Johnson, Maureen. The Vanishing Stair.

NY: HarperCollins, 2019.

This is the first sequel to Truly Devious, second in a series of four, picking up a few weeks after the first volume’s cliffhanger ending, and Stevie Bell has been dragged back to Pittsburgh by her suffocatingly conservative and unimaginative parents after the death of one of her housemates at Ellingham Academy in Vermont.


Marsh, Ngaio. Enter a Murderer.

London: G. Bles, 1935.

In her day, New Zealander Ngaio Marsh was right up there with Christie and Sayers in terms of popular readership (she even got a knighthood, and there’s an award named for her), but she hasn’t fared as well in recent decades compared to the other two. It’s kind of a puzzle why that should be the case.


Published in: on 18 December 2020 at 6:06 am  Leave a Comment  
Tags: , ,

Johnson, Maureen. Truly Devious.

NY: HarperCollins, 2018.

There are a lot of YA novelists turning out romances and mysteries with teenage protagonists, but Johnson is of the very best, and she has a whole shelf of awards to prove it. This is the first of a four-volume adventure and it’s the best thing she’s done yet, with striking, in-depth characters, a fascinating setting, and a sizzling narrative that will suck you right in and make your weekend disappear.


Robotham, Michael. When She Was Good.

NY: Scribner, 2020.

I recently read Good Girl, Bad Girl, and enjoyed it a lot. But it was clear from all the larger questions that were left hanging at the end regarding Evie Cormac’s origins and what Dr. Cyrus Haven was going to do about her, that a sequel was in the works. And sure enough, here it is. And it was worth the wait.


Aaronovitch, Ben. Moon Over Soho.

NY: Del Rey, 2011.

The “Rivers of London”s series, a combination of urban fantasy and police procedural, has been running for awhile but I’ve only recently discovered it. This is the second volume and PC Peter Grant of the Met has been an apprentice wizard to DCI Thomas Nightingale for nearly a year.


Robotham, Michael. Good Girl, Bad Girl.

NY: Simon & Schuster, 2018.

Robotham is known for writing highly original thrillers that frequently are nominated for awards — and he’s won a few, too. This one is definitely strange and it will hold your attention right up through the last explosive chapter. (And I mean that literally.) “Evie Cormac” isn’t her real name, it was chosen for her by the courts so they would have something to call her.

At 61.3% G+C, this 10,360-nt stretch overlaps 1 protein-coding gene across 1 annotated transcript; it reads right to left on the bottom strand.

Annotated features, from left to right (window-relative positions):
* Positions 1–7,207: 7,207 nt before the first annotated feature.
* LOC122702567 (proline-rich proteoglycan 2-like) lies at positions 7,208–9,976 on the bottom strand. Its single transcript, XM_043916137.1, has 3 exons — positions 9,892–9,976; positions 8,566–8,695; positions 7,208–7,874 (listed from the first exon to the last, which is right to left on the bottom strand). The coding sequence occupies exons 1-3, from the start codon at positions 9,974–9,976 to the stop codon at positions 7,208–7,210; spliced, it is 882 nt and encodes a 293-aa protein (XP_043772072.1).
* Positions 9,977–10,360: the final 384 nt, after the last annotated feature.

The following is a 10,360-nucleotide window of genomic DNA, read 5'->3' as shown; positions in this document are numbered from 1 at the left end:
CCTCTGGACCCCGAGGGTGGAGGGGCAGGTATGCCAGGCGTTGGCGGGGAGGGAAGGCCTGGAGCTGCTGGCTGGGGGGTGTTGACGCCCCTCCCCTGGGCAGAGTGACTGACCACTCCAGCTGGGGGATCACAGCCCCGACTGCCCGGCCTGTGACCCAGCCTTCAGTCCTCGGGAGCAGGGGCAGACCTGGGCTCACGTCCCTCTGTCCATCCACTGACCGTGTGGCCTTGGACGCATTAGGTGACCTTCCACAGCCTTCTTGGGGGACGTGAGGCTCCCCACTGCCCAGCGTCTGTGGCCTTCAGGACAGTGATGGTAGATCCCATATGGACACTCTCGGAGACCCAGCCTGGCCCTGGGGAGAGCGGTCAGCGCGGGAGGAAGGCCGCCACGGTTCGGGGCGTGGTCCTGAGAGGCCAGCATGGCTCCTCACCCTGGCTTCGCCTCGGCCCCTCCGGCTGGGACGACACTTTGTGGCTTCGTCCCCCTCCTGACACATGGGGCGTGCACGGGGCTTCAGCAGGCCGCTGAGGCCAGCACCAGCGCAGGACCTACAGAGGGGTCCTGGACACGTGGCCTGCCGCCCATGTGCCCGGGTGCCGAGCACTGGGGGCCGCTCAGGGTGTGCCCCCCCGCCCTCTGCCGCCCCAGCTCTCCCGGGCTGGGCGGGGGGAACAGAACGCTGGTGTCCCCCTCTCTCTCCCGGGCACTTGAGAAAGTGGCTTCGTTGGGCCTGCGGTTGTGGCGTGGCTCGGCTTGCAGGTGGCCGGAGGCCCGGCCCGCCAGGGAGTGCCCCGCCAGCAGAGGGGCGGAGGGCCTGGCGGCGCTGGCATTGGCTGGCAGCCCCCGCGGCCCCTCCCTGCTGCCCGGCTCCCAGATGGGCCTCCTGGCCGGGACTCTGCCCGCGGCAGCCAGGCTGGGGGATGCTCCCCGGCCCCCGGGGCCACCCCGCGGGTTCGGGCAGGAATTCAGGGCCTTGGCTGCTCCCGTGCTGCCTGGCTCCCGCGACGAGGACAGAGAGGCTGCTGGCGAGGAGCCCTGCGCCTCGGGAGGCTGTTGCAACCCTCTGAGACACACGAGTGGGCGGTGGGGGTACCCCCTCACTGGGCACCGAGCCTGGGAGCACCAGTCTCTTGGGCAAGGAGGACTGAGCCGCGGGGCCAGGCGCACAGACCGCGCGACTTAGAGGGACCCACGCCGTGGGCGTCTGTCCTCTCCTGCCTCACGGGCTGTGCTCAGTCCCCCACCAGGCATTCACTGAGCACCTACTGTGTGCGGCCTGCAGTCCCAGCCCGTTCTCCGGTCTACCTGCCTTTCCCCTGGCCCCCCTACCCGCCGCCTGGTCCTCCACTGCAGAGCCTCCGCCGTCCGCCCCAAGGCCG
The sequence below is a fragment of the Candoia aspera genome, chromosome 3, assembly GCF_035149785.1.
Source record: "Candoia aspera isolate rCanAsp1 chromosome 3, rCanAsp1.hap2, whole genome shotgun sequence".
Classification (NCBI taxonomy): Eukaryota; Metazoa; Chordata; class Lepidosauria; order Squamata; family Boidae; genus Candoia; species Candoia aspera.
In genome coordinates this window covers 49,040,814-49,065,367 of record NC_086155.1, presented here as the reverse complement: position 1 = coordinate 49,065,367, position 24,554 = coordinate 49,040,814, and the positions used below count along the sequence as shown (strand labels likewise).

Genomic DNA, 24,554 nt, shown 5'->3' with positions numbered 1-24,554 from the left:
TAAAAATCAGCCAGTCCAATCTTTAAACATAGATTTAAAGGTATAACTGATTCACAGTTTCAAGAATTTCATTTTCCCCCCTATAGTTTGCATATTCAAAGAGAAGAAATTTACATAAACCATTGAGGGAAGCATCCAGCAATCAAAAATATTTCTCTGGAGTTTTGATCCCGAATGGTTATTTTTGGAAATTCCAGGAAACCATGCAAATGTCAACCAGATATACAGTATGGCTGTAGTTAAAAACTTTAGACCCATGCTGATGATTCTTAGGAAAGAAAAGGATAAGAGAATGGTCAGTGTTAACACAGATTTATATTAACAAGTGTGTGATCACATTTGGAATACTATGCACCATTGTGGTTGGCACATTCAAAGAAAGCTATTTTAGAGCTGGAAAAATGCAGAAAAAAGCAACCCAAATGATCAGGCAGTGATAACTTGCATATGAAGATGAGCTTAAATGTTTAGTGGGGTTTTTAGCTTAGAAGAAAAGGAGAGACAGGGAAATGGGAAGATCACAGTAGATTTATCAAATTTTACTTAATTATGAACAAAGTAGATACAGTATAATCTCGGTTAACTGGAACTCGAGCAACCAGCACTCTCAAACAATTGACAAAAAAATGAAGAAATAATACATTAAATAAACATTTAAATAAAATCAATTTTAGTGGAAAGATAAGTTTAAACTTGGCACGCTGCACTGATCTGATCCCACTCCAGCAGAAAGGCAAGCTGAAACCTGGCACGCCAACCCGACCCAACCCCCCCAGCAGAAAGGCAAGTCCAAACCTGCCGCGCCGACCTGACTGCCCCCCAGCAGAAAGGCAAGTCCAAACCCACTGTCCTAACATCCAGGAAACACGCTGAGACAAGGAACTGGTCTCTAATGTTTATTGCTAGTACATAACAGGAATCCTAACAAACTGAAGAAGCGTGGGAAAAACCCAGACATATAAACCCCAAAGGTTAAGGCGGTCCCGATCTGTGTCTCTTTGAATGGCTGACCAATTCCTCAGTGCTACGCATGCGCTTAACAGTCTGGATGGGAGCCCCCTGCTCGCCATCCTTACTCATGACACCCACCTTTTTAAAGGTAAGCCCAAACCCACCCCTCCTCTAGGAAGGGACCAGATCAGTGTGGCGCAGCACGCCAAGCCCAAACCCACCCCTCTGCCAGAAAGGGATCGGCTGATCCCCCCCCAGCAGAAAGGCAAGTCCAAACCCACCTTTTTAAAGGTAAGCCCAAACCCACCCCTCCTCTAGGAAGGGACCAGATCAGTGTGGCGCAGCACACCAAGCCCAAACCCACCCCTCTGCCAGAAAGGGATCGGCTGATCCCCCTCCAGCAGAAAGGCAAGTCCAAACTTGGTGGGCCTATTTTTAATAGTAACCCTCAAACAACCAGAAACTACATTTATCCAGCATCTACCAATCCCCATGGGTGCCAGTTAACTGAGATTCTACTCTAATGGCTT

Faye, Lindsay. Jane Steele.

NY: Putnam, 2016.

I really enjoyed Faye’s Gods of Gotham, set in New York City in the 1840s, so that led me to this one, which is even better. It’s a sort-of homage to Jane Eyre, and in its depiction of not entirely innocent young women making their way as best they can in the underbelly of London in the mid-19th century, it frequently reminds me of Sarah Waters’s Tipping the Velvet.


Griffiths, Elly. The Stone Circle.

NY: Houghton Mifflin, 2019.

This is the 11th in the above-average mystery series featuring forensic archaeologist Ruth Galloway of King’s Lynn, Norfolk, and it harks back to the first episode, set a decade earlier, when Ruth was brought in to deal with a child’s buried body. Now another such body has turned up, and at a similar ancient excavation site.


Goldberg, Tod. Gangsterland.

Berkeley, CA: Counterpoint, 2014.

This is not your run-of-the-mill crime thriller, and in various ways it sort of reminds me of Jess Walter’s Citizen Vince. Sal Cupertine is the epitome of a professional hit-man and he’s been doing work for the Chicago mob since he was nineteen. He’s efficient, pragmatic, calm, has a nearly eidetic memory.


Faye, Lyndsay. The Gods of Gotham.

NY: Putnam, 2012.

This is one of the best-written and socially most pointed historical novels I’ve read in some time. The setting is New York City in the summer of 1845, when the great influx of Irish immigrants was just beginning, a result of increasing literal starvation in Ireland and dispossession by anti-Catholic English landlords. But American Protestants, calling themselves “natives,” are pushing back against the “papist animals” and outright warfare in the streets of the Lower East Side feels very close.